When the State, such as New York, brings charges against someone, the prosecutor overseeing the case will typically do whatever they can to make obtaining a conviction easier. Among the many tactics prosecutors use to do this is to join cases together so they are tried in a single proceeding. While prosecutors cannot join two cases together solely because it makes a defendant look bad, that is essentially what they are doing. Generally, cases that stem from separate arrests, or were allegedly committed on different days are initiated as separate trials as a default. Under certain circumstances, the prosecution can then file a motion to consolidate the two cases. It is almost always against a defendant’s interest to consolidate cases, provided they are planning on fighting the cases. A recent appellate decision in a New York DWI case illustrates the standards courts use when assessing whether the joinder of two cases is appropriate.
The Facts of the Case
According to the court’s opinion, on September 4, 2011, a person was run over on the Hudson Parkway. Video footage of the accident showed that it was a dark Acura that hit the victim. The defendant was the owner of the Acura. Months later, in January 2012, police pulled the defendant over for going 85mph in a 50mph zone while weaving in and out of traffic. The defendant was arrested for a New York DWI offense.
The two cases were joined, and the officer who arrested the defendant for the DWI offense was permitted to testify that he recognized the defendant from the videos taken the night of the September 2011 accident.
When Cases Can Be Joined by the Prosecution
The prosecution can move to join two cases in several circumstances. One situation where joinder may be appropriate is when evidence of one alleged crime would be admissible in a trial for the other offense. Here, the prosecution argued that the arresting officer’s testimony helped prove the State’s theory that the defendant was the driver of the dark Acura on the night of the fatal accident.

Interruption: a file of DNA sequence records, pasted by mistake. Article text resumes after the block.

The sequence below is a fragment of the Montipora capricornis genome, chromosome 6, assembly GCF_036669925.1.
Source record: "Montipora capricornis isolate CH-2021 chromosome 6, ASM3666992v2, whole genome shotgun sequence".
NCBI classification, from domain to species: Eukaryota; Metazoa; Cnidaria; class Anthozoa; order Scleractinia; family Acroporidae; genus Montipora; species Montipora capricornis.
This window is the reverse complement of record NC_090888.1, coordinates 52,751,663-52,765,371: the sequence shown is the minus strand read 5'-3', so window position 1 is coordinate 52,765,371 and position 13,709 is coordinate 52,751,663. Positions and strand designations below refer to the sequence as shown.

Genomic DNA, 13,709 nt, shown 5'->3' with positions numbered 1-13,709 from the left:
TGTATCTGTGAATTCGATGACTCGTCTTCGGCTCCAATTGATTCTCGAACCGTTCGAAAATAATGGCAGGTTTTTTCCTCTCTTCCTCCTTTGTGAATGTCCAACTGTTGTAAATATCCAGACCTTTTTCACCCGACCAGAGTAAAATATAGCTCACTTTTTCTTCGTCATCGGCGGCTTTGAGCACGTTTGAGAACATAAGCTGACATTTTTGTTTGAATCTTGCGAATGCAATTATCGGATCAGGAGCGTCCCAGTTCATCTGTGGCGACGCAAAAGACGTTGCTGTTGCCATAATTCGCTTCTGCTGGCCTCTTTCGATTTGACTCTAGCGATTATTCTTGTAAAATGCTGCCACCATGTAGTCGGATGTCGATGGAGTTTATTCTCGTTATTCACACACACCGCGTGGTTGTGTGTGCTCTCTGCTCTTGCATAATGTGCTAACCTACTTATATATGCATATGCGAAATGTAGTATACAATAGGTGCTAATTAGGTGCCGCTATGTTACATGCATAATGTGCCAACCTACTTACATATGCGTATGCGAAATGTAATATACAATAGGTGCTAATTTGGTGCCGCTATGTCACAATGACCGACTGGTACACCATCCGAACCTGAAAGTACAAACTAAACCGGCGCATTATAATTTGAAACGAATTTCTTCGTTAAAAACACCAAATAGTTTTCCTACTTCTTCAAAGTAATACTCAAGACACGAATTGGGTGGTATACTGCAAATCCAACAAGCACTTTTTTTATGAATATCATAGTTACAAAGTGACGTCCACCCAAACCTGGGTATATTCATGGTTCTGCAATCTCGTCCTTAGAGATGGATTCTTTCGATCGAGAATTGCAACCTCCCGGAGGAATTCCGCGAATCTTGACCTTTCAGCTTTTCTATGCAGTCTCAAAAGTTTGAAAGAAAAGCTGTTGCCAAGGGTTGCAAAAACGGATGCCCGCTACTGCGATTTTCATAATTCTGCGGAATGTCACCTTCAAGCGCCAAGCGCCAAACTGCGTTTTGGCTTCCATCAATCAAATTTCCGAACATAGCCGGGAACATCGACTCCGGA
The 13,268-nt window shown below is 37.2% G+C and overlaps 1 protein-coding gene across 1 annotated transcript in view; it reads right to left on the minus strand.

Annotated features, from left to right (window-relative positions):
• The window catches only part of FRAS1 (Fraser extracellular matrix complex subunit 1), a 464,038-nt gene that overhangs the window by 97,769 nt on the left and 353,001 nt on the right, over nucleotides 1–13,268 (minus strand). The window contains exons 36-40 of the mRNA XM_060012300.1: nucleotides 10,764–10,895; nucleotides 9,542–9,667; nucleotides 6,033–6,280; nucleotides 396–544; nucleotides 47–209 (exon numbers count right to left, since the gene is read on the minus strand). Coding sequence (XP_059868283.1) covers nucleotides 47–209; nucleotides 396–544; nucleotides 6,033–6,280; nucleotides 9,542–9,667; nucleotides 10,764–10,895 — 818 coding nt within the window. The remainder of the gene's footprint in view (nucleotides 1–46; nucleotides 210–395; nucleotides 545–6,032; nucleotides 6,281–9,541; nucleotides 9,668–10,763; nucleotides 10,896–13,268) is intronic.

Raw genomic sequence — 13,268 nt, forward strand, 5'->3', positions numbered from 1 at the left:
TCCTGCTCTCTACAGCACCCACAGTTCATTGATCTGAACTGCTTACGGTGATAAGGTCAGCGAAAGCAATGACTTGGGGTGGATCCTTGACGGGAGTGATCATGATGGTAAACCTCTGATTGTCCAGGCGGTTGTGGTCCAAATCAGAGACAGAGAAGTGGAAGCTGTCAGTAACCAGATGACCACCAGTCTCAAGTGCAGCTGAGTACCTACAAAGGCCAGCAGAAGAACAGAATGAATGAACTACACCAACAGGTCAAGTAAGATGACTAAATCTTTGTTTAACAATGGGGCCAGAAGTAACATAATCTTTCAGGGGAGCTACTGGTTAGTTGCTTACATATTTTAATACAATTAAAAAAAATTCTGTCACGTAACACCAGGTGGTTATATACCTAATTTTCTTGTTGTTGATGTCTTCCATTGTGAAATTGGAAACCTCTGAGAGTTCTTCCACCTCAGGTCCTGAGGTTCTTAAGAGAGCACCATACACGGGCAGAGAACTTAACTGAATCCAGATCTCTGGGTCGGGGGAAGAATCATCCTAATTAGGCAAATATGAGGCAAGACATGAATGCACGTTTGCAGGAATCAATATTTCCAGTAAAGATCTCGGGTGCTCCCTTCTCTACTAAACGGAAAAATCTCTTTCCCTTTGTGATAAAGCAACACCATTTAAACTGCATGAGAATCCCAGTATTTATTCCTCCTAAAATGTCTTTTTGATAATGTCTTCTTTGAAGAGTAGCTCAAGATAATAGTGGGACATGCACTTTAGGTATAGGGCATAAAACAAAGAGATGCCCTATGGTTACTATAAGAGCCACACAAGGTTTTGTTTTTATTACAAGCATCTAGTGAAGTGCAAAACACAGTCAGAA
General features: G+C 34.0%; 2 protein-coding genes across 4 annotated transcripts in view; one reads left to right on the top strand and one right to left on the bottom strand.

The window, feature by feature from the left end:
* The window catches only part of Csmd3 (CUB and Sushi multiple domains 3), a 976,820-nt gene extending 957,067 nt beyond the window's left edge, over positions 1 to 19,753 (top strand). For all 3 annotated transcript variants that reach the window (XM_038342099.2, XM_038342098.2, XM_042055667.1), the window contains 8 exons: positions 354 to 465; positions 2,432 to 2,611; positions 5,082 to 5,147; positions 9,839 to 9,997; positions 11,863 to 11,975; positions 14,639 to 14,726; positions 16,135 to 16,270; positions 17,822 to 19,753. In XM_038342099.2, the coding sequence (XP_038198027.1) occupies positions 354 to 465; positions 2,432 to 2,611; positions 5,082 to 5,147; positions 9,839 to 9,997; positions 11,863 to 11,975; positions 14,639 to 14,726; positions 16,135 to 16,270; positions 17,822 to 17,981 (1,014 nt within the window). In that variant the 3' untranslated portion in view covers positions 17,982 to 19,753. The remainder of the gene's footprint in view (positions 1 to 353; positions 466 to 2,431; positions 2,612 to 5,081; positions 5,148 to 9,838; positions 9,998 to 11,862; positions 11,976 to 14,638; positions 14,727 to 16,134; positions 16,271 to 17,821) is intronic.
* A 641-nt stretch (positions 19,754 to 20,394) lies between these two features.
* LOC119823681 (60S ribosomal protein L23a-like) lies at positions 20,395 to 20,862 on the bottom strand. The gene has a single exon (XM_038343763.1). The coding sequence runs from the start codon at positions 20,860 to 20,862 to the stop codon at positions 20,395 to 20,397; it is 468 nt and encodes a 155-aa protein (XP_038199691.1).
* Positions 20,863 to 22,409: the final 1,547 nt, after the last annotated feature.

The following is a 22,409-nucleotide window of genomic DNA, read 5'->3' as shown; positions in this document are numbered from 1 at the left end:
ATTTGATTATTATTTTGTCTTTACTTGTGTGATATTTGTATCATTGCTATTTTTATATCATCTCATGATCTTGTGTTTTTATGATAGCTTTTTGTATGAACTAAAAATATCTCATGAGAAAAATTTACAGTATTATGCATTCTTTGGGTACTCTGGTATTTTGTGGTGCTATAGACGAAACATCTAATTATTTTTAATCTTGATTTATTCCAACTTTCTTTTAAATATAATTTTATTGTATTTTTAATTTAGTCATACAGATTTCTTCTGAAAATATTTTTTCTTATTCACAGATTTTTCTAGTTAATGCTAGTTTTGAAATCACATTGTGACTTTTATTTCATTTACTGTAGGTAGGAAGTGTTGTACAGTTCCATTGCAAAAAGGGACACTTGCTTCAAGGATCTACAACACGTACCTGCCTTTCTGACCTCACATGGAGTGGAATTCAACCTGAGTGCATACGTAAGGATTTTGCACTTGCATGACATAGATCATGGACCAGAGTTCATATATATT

The Court’s Opinion
The court rejected the prosecution’s theory as to why the two cases should be joined. The court explained that evidence, dates, and witnesses were all unrelated in the two cases. The court held that it should have been left up to the jury to determine whether the defendant was the person reflected in the video on the night of the fatal accident and that the arresting officer’s testimony was not necessary in the hit-and-run case. The court also held that the admission of the arresting officer’s testimony was not harmless. As a result, the defendant’s convictions were reversed and the court ordered new trials on each charge.
Have You Been Arrested for Multiple New York Crimes?
If you were recently arrested for a New York DWI offense, as well as another crime, and the prosecution has indicated they seek to join the offenses in a single trial, reach out to the dedicated Westchester criminal defense attorneys at the Law Office of Mark A. Siesel. Attorney Siesel provides aggressive representation to each of his many clients throughout every stage of the process, ensuring his clients’ rights are upheld and protected. To learn more, and to schedule a free consultation, call (914) 428-7386. You can also reach the firm through their online form.